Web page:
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THE PIERIDES FAMILY



The Pierides family, great merchants from Zakynthos, first came to Cyprus in 1758, by Edict of the Doge of Venice. Since then, nine generations of the family have lived in Larnaca. Natives of the Heptanese, Pietro Corella and his son Demetrios, served as Consuls of Venice and Dragomans, as did Demetrios’s son Pierakis, who was captured by the Ottoman’s and beheaded on 10 July 1821 following the martyrdom of Archbishop Kyprianos and the Bishops, in their attempt to prevent the 1821 Greek Revolution against Ottoman Rule from spreading to Cyprus. The last word spoken by Pierakis “εμμένειν” (never surrender) and the sycamore tree from which the Turks hung his body, constitute the emblem of the Pierides Foundation.

Pierakis married Mariou Caridi, descendant of a noble family of Cefallonia. Barons Caridi were included in the Gold Book of the Nobility in 1593. The family is described at length by distinguished genealogists such as Mugnos of Rome, Cicelli, Rizo-Rangabe, and even by Julius Caesar (101-44 BC) in his Commentaries, in which he refers to them as a family of great army Generals who distinguished themselves in ancient Rome.
Demetrios Pierides, first-born son of Pierakis (1811-1895) studied Literature and History in England. On completion of his studies, he was invited by the Governor of the newly-established Hellenic State, Ioannis Capodistrias, to move to Ermoupolis, capital of the island of Syros, the most prosperous city and port in Greece at that time, in order to help shape the post-revolutionary education system.

On his return to Cyprus, Demetrios displayed great interest in ancient Epigraphy and passed on his valuable knowledge to countless scholars and researchers of Cypriot Archaeology and History to whom he was known as “the wise Greek”. At the same time he would collect ancient artefacts, thereby preventing their illegal export to Europe and America.

He was a renowned banker, parliamentarian, and Vice-Consul of Great Britain.He divided his rich archaeological collection between his two sons, Zenon D. Pierides (1839-1911), founder in 1860 of the Shipping, Banking and Insurance Firm of the same name, and Gabriel-Cyprael (Giabra) (1852-1928), scholar, antiquities-collector and parliamentarian. In 1900, Zenon became the first Greek Mayor of Larnaca. He also served as a Parliamentarian, Chancellor of the Consulate of the United States of America, Consul of the United Kingdom of Sweden and Norway, and Consul of Imperial Germany.

When Norway seceded in 1906, its Consulate in Cyprus was assigned to his brother Gabriel-Cyprael (Giabra) Pierides. The family has represented the two countries since 1892 and continues to do so.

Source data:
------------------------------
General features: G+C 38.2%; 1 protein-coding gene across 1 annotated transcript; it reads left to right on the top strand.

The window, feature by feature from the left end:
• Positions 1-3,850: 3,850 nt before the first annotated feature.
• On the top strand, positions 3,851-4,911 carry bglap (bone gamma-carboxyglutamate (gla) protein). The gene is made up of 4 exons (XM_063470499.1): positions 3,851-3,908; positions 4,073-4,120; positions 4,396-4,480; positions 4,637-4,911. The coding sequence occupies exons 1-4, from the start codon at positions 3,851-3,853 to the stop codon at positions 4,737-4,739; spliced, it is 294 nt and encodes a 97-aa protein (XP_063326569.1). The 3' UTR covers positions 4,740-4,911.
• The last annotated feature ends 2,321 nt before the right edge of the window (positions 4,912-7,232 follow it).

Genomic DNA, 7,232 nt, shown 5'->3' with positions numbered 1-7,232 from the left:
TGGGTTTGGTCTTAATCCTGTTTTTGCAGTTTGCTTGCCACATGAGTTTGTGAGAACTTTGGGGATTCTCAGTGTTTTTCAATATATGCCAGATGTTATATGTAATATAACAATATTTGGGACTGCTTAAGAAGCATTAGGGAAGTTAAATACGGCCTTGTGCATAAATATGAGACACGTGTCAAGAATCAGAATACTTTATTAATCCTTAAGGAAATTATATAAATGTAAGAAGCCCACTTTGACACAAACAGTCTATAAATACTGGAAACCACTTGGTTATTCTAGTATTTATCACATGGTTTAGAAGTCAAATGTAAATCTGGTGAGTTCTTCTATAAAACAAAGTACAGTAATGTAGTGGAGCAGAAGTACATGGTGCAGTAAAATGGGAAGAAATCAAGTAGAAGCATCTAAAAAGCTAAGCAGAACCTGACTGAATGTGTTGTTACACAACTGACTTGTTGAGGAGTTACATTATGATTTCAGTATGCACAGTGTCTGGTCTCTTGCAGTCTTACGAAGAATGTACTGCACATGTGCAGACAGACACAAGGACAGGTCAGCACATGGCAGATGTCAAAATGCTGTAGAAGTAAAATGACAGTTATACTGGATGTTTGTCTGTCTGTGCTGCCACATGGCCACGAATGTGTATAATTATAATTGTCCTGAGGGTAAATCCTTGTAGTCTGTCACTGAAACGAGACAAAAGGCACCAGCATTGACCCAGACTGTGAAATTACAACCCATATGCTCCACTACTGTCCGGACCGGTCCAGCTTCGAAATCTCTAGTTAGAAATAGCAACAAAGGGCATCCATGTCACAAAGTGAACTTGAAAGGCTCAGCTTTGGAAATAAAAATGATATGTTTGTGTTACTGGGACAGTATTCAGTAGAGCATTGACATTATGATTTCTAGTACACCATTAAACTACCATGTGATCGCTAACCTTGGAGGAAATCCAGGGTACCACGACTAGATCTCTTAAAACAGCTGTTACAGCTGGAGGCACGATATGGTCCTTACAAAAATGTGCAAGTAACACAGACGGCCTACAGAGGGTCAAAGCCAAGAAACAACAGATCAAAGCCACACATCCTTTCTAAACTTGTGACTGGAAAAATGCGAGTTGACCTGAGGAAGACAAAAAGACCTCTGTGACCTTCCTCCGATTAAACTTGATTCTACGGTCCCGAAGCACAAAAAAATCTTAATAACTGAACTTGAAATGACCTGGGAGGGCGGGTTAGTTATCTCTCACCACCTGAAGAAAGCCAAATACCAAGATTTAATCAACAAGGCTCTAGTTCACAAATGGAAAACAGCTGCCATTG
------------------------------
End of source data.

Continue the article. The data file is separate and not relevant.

Z.D. Pierides was succeeded by his sons Loukis and Demetrios. The elder, Loukis Z. Pierides (1865-1933), was a man of culture and wit, a lover of antiquity, a writer, historian and politician. He served as Consul of Germany and Sweden, as well as as a member of Parliament. He enhanced the family’s archaeological collection with a large number of remarkable works of ancient Cypriot art. His efforts led to the arrival in Cyprus of the 1927-1931 Swedish Archaeological Expedition, which was joined, in its final stages, by King Gustav VI - Adolf - then Crown Prince - with whom Loukis Pierides enjoyed a long-standing friendship.

The Expedition resulted in a monumental and scientifically-documented archaeological opus.

The younger son Demetrios Z. Pierides (1870-1943), became a renown banker, and served the Austrian government as its Consul in Cyprus.

The tradition was carried forward by Demetrios’s son, Zenon D. Pierides (1900-1967), to whom belonged the most significant collection of Hellenistic and Roman iridescent glassware.

Zenon Pierides, a man of versatile action and broad public spirit, held office as German Consul, Consul General of Sweden, Deputy Speaker of the Greek Communal Assembly, Mayor of Larnaca and Chairman of a large number of charitable, professional and sports foundations and associations.

His wife, Theodora (1903-1998), daughter of doctor Aristodemos Phoiniefs, Deputy Mayor of Nicosia, nephew of Archbishop Sophronis III, and one of the founders of the Bank of Cyprus (1899), served as President of the Pierides Foundation since its establishment in 1974 up to 1990, at which time she became Honorary President. The creation of the Collection of Cypriot Folk Art and its continual enhancement are the result of her efforts.

The collections were currently cared for and enriched with many new exhibits by Demetrios, son of Zenon and Theodora Pierides, who set up the Pierides Foundation in 1974 in memory of his ancestors. He donated the family collections to the Foundation, in order to ensure for them a permanent home.

The Founder made sure that the Government of Cyprus would be represented on the Board of Directors of the Pierides Foundation, by specifying that the Board’s Deputy Chairman should be the Director of the Department of Antiquities. Larnaca residents are represented on the Board by the town’s Mayor.

In August 2000, the Pierides Foundation and the Laiki Group set up a Trust to which the Foundation donated the Archaeological and Medieval collections, the old Cartography collections and the Library. The Laiki Group purchased and placed in the Trust the Pierides mansion and its surroundings gardens in Larnaca, which was built in 1825.

The common goal of the two parties to the Trust is to preserve the collections in their natural environment, to maintain the exhibits, to display them in the present museum, and to enhance the collections and keep the Library updated.




 
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